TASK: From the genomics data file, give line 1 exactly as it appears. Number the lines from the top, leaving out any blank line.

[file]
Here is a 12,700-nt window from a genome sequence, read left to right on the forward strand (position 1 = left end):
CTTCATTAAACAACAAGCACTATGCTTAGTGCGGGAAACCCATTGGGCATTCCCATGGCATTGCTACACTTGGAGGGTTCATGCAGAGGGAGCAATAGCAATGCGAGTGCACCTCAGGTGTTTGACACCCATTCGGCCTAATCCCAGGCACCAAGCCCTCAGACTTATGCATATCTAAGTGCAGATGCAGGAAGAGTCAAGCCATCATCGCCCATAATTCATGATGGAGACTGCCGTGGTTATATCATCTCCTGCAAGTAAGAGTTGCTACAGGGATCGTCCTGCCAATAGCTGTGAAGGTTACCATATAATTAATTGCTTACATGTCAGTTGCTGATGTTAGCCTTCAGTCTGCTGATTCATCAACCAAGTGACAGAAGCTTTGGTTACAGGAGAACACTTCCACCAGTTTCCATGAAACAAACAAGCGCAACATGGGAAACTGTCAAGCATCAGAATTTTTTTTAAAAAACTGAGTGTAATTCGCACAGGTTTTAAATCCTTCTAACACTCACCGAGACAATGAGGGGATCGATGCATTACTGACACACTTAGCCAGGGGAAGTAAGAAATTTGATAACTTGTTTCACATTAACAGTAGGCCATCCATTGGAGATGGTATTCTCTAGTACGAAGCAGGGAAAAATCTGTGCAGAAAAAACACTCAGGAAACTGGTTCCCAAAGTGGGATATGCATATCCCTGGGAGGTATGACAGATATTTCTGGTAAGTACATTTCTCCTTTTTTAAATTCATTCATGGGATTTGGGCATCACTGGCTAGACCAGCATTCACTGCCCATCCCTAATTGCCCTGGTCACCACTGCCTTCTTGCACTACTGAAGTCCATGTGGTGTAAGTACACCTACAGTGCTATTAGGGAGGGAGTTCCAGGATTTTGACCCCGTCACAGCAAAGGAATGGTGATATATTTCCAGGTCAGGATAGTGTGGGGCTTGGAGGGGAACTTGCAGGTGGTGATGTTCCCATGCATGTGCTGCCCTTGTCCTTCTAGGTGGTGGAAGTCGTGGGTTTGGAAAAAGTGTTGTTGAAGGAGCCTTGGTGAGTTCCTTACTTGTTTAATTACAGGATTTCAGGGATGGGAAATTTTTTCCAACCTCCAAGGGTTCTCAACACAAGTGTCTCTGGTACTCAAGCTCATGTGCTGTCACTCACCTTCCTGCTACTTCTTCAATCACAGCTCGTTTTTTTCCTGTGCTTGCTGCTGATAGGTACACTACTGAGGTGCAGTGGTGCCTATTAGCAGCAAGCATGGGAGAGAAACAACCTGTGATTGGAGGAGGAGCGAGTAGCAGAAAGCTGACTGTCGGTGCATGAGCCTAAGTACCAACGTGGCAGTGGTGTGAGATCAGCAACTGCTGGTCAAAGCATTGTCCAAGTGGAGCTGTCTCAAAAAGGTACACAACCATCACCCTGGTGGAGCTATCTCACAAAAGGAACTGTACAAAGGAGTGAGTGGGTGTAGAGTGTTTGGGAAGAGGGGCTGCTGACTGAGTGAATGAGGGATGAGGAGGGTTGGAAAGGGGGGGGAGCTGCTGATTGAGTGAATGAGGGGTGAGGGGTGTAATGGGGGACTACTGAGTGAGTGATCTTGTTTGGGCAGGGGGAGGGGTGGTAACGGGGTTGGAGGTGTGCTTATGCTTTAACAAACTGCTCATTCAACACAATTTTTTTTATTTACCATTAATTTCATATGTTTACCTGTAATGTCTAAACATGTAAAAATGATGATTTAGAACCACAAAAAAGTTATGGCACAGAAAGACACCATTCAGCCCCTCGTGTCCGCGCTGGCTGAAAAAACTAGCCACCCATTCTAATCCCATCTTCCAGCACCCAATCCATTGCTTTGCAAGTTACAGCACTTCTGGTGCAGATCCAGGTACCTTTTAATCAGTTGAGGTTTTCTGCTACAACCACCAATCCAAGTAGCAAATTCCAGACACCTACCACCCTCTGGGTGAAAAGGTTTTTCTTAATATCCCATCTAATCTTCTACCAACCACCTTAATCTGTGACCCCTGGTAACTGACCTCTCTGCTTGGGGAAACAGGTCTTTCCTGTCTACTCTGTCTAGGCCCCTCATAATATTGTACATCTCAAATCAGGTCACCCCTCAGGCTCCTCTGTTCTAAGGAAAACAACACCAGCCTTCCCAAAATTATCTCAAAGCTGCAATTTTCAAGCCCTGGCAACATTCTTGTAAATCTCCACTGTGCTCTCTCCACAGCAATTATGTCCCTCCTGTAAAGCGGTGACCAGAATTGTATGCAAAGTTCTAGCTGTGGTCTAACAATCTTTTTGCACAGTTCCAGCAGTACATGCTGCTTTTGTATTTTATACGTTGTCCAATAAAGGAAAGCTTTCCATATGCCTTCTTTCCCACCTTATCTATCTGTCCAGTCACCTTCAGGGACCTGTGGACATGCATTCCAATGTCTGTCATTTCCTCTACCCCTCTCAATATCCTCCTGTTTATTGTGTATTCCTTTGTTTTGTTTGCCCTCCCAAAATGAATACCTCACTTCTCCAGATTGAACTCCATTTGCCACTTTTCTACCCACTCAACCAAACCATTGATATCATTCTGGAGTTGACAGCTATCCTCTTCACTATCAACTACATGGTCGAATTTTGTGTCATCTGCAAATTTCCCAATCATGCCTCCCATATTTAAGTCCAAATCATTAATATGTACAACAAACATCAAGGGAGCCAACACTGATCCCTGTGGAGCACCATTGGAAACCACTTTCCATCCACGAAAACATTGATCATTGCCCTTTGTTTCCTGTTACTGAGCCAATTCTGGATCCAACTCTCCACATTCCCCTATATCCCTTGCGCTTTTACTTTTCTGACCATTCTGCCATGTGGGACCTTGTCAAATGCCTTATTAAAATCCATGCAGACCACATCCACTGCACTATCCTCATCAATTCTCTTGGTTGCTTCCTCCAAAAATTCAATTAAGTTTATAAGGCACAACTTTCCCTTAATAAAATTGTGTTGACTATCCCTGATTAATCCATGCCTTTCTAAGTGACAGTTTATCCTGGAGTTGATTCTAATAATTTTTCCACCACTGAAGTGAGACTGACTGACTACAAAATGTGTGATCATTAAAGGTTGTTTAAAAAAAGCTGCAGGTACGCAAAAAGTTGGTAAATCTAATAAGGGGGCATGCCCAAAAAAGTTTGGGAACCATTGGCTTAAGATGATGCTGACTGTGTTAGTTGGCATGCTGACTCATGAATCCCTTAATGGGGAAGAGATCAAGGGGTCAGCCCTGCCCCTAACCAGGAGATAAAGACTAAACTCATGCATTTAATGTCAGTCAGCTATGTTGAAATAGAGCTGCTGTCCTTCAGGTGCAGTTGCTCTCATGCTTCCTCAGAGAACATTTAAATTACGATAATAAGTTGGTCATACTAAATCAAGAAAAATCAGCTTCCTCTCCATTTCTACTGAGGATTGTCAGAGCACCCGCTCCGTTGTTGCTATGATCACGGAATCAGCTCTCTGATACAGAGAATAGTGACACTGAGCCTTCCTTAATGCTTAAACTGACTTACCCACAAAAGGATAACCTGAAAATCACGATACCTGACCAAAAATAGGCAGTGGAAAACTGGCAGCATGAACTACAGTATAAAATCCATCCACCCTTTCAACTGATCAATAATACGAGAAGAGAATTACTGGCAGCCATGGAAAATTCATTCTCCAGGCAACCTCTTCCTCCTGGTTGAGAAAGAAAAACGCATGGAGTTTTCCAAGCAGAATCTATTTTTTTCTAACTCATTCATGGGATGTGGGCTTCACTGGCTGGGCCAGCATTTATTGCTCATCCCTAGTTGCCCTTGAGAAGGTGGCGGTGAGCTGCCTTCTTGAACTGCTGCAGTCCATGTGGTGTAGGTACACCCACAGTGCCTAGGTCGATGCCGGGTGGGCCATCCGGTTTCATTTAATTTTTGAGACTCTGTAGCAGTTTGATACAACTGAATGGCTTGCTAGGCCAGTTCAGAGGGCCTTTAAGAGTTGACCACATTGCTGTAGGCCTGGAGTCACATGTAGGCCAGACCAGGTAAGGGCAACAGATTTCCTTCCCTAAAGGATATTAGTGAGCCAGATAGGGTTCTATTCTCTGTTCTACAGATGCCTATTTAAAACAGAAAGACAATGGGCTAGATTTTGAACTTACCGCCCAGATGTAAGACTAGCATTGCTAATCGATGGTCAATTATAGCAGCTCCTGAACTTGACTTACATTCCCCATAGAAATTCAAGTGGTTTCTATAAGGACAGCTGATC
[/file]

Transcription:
Here is a 12,700-nt window from a genome sequence, read left to right on the forward strand (position 1 = left end):